As illustrated by the quote above the whole notion comes from taking every single aspect that effects performance and making small improvements, and then overall performance will be increased. I have witnessed first hand the acute detail SDB and his team goes to. I have sat through lectures by Nigel Mitchell (former nutritionist – Team Sky), Dr. James Moreton (current nutritionist – Team Sky) and shared an informal dinner with Sir Chris Hoy and Shane Sutton (former Head coach to GB track cycling). The former two gave fascinating lectures that gave extent detail the process Team Sky went to ensure their riders were in top condition during races. For example, riders were forbidden to touch door handles in hotels to minimize the chance of germ contamination, the Team would take their own Chef to race hotels, support staff would enter hotel rooms prior to the riders and remake the beds with familiar bed sheets and pillows establish familiar surroundings to promote a better nights sleep. Then there is the bike; the kit worn on race day, the training conditions, the gym work, the coaches, travel, every aspect is looked at in view to making it world class.

However, the application of these principals to the ‘weekend warrior’ is something that interests me as a coach, as a generation of amateur sportsmen and women have we taken our eye off the ball and forgotten about the basics? After all if you have targeted the E’tape there is no hiding from the fact you have to train your body (and mind) to cycle for 180km over two mountains. If you want to complete an Ironman triathlon as a minimum you have to be able to swim for 3.8km, cycle 180km and run a marathon.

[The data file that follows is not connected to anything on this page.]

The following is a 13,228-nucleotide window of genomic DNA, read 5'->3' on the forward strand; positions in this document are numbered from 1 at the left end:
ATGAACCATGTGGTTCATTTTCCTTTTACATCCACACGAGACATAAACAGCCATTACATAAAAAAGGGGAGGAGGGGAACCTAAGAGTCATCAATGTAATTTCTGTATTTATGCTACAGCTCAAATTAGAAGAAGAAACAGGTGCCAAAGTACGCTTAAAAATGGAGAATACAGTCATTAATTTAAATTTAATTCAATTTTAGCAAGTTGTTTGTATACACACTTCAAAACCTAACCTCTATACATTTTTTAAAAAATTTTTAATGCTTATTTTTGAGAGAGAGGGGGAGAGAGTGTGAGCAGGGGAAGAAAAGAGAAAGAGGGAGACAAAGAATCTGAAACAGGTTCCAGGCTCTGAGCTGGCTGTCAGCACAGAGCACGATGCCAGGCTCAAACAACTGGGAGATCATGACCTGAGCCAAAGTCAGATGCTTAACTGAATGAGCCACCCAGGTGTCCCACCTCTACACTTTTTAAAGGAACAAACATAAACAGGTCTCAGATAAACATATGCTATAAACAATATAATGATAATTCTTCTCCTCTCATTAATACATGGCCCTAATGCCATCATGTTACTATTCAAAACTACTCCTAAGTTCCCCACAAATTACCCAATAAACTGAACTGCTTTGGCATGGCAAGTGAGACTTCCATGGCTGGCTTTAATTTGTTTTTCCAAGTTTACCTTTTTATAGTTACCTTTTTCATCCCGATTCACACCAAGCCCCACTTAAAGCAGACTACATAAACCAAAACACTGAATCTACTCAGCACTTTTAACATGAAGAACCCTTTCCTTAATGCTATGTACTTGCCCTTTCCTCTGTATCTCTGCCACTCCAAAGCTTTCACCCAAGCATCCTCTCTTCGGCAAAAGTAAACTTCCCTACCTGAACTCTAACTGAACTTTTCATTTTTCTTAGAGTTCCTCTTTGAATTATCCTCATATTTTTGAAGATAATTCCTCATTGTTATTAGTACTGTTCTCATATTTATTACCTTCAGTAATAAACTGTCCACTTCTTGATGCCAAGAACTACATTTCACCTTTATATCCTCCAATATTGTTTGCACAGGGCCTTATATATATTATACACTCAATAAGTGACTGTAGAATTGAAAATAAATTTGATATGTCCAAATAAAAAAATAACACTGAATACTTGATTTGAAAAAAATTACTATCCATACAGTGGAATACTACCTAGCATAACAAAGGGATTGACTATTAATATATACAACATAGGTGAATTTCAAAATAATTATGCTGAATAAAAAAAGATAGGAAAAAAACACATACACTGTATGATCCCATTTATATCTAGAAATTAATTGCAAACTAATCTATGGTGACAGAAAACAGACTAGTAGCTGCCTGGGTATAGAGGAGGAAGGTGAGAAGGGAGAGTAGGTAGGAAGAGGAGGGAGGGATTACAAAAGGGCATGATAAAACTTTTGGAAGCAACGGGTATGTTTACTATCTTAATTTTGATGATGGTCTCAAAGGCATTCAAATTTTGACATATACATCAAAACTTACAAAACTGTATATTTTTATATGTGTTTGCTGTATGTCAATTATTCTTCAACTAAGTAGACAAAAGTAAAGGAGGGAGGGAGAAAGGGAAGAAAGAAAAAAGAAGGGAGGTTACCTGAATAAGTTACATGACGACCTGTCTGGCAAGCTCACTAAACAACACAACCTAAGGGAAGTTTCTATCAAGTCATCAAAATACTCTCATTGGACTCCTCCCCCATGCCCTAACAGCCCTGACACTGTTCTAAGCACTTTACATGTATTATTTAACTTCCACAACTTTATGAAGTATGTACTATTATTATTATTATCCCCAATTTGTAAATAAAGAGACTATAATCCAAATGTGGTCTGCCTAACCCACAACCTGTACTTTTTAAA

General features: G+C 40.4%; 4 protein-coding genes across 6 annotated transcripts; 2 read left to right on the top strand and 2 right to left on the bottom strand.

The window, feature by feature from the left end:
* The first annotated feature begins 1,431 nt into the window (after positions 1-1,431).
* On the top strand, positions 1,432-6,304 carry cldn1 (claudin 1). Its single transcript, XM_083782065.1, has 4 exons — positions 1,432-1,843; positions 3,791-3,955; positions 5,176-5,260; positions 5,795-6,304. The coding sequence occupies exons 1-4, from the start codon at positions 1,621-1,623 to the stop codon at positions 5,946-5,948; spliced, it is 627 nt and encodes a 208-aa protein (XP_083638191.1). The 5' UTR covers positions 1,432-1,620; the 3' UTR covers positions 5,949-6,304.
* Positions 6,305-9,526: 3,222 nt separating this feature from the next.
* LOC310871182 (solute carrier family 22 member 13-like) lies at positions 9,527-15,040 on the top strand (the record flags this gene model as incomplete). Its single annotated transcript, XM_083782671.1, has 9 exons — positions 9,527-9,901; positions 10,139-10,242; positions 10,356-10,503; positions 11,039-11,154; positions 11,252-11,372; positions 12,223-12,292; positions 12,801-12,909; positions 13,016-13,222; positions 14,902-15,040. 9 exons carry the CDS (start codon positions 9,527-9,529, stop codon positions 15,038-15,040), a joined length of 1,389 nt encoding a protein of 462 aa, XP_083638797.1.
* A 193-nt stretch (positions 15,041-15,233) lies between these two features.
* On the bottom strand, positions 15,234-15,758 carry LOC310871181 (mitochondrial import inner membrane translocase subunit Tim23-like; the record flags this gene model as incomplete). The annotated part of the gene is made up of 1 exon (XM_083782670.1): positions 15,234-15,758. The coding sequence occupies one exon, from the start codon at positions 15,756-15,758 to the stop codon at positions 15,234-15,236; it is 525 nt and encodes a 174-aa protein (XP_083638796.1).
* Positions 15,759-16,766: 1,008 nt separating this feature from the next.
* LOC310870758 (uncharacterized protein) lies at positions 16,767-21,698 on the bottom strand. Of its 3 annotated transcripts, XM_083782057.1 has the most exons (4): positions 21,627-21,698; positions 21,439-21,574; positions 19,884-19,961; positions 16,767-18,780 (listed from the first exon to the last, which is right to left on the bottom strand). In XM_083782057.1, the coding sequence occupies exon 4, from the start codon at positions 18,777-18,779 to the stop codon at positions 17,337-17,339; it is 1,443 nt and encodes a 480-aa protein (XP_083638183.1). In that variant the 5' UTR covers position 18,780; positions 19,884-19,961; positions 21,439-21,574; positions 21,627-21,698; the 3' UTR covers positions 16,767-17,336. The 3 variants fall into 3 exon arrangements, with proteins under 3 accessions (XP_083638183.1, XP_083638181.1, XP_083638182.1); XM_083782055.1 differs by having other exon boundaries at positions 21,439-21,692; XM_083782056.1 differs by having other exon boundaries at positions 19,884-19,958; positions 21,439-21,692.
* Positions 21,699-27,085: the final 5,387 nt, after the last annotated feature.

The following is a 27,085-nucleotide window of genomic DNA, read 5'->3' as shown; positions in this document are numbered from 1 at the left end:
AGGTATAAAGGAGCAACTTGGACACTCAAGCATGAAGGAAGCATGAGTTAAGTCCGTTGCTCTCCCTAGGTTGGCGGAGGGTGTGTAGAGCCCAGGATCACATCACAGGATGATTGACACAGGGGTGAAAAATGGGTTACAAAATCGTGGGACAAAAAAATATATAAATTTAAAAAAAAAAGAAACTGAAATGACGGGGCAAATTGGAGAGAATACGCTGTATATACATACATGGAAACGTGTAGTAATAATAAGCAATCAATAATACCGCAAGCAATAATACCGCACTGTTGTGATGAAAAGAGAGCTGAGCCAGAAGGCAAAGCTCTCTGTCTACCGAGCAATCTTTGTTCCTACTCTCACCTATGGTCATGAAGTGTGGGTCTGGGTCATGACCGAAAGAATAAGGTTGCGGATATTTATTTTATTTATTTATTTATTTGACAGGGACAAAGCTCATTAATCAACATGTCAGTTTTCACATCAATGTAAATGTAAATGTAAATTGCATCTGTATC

Us amateur athletes don’t have the luxury of having a team around them to ensure the smallest detail is taken care of (which is probably why we aren’t professionals in the first place). So we should prioritize our time, effort and money on the basics of our sport. For us triathletes and cyclists this means making sure we cram in that 4-hour cycle on a Sunday morning before the kids wake up, ensuring we can get to the pool twice a week before work and lacing up the running shoes and getting our miles ticked off during lunch break or while the kids are at dance/football/ballet class.

Of course there are always areas any athlete can improve and I always advise my athletes to think out of the box when trying to maximize performance.

Here are my top tips for applying SDB’s principals to your training.

1 – Planning.
There is no hiding in individual endurance events; if you haven’t done the sufficient mileage it will be a very tough race day. Plan your training from the start to finish. Be honest with your self, how much time can you dedicate to training per week? When is the best time to train and how does that fit in with family and work commitments.

2 – Body weight.
Generally the lighter you are the easier it is to cycle/run, especially up hills. With increased training volume and intensity eating healthier can become second nature to a lot of people, others may struggle to match calorie intake with expenditure, and knowing what to eat and when. This is an area where individual needs must be met and expert advice is very much worth it.

3 – Equipment.